Effective Leaders’ 5 Critical Conversations

Modified excerpt from “5 Conversations: How to Transform Trust, Engagement, and Performance at Work” by Nigel Purse and Nick Cowley, with Lynn Allison (Panoma Press).

In so many organizations today, leaders seem to have forgotten (or never learned) the power and importance of being simply human—of building personal trusting relationships with those they lead, of listening to others with care and humanity, of making things happen through deep emotional engagement with the people in their teams.

As we approach the third decade of the 21st century, we believe there is now compelling evidence that we also need to enter a new era of leadership where the requirement for leaders to build and maintain genuinely trusting relationships with those they lead takes center stage.

We propose that working to build trusting relationships is your first and most profound duty as a leader. When you have trusting relationships with the people on your team, anything is possible; when trust is absent, little of long-term, sustainable value can be achieved.

We also believe that it is possible to work at, practice, and become better at building effective, trusting relationships by rediscovering a fundamental truth: the power of honest, authentic, two-way human conversations at work. Throughout human history, people have talked to each other—using gesture and touch, smiles and frowns, myths and stories—to build collaboration and trust and get things done. Somehow in today’s world of technology, e-mail, social media, remote working, and globalization, we have forgotten this simple truth.

Through our work with thousands of leaders in hundreds of organizations around the world, we have identified the five critical conversations that the most effective leaders use to build and sustain trusting relationships. Here are the conversations:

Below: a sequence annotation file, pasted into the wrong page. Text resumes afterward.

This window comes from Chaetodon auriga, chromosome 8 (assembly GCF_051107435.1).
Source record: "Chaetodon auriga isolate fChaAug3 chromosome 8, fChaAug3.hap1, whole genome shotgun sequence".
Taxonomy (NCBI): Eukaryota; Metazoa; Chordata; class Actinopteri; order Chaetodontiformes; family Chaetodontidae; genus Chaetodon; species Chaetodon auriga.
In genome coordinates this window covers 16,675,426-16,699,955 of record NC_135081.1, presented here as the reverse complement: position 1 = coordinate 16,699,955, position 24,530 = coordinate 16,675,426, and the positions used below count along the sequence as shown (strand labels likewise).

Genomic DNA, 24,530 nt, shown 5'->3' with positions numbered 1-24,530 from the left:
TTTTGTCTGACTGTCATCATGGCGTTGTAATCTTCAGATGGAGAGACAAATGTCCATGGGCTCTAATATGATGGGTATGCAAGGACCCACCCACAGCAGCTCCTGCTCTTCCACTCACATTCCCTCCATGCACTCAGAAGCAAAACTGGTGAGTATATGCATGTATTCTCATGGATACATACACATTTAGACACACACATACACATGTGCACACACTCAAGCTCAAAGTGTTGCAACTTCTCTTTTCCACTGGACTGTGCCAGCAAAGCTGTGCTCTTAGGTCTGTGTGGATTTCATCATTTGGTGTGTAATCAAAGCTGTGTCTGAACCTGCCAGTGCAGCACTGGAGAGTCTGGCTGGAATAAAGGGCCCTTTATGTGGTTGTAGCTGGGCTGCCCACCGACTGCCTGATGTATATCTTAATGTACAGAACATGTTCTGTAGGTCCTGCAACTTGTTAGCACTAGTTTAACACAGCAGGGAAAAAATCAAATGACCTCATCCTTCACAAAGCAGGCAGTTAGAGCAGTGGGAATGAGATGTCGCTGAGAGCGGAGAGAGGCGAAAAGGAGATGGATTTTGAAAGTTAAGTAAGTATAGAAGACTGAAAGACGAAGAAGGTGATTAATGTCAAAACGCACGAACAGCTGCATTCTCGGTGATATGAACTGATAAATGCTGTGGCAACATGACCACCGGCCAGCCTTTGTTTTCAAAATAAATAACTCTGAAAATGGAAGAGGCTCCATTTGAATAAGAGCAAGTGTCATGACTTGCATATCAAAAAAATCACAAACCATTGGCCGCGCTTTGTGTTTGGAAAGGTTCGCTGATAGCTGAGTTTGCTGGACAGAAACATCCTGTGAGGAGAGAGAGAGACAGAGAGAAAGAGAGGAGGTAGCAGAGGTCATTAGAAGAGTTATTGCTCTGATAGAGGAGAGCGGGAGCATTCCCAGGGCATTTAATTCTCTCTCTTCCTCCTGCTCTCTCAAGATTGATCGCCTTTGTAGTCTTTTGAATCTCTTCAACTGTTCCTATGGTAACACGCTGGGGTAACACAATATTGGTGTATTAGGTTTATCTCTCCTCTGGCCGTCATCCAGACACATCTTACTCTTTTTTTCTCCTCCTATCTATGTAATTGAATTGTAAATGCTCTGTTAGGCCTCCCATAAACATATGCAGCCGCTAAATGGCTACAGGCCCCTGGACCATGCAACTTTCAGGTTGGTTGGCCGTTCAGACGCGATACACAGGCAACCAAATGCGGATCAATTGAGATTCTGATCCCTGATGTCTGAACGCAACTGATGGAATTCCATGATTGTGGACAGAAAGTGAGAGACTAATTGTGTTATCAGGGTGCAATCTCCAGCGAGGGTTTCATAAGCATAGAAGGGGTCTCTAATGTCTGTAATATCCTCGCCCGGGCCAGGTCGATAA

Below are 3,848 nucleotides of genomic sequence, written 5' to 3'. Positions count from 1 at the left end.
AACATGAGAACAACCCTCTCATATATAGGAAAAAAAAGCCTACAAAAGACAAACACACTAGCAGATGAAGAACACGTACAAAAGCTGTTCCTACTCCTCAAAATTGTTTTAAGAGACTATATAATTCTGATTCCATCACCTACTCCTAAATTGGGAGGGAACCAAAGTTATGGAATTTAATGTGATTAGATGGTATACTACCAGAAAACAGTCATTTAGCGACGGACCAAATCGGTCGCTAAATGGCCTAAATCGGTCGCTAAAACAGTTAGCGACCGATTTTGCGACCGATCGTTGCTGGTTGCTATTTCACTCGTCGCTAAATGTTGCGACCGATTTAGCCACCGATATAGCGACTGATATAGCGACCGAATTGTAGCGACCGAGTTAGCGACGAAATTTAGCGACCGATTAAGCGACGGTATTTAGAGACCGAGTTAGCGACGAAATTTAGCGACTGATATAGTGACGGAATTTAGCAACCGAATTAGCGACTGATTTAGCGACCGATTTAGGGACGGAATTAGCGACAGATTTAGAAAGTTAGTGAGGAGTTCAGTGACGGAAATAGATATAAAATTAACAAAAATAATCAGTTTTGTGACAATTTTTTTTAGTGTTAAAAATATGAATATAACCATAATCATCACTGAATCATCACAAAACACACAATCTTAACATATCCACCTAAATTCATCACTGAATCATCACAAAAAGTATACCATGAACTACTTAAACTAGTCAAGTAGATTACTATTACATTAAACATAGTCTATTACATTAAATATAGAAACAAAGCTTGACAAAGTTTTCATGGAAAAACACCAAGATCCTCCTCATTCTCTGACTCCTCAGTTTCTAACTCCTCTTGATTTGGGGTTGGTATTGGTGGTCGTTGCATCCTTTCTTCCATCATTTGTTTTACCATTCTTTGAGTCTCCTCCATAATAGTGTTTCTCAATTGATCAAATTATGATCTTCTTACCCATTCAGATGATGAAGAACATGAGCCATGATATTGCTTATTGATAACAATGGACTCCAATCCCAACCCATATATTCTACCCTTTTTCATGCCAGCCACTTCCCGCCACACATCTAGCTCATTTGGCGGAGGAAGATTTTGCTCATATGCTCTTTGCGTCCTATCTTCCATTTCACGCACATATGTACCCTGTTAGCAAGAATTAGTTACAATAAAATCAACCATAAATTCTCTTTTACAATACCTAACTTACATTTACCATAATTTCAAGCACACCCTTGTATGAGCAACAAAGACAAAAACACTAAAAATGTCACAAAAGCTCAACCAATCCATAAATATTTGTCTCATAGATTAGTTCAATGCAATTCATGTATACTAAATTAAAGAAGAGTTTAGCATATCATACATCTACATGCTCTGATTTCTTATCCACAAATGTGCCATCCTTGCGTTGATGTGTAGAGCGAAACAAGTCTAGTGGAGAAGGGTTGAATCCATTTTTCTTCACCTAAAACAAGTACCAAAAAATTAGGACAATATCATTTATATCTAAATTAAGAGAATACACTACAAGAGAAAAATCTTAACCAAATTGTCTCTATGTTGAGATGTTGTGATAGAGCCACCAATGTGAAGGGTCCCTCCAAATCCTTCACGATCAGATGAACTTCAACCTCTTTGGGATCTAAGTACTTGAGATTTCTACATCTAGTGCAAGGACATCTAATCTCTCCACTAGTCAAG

1. Establishing a trusting relationship: A conversation with a team member to share a deep, mutual understanding of your respective drivers, preferences, motivators, and de-motivators for high performance at work, and to understand what makes each other tick.
  2. Agreeing on mutual expectations: A conversation about not only what you are both trying to achieve at work, but also why, and the expectations you can have to support each other in achieving these outcomes.
  3. Showing genuine appreciation: A conversation to help team members focus on where they are being successful, to jointly understand the reasons for their success, to say how much you appreciate their contribution, and find further ways in which they can deploy their skills and talents to benefit both themselves and the organization.
  4. Challenging unhelpful behavior: A conversation to agree on a new and more effective set of behaviors when what a team member or colleague is saying or doing is getting in the way of team performance.
  5. Building for the future: A conversation to explore the future career aspirations of team members and give you the best possible chance of creating conditions that will enable them to build that future career within your organization rather than elsewhere.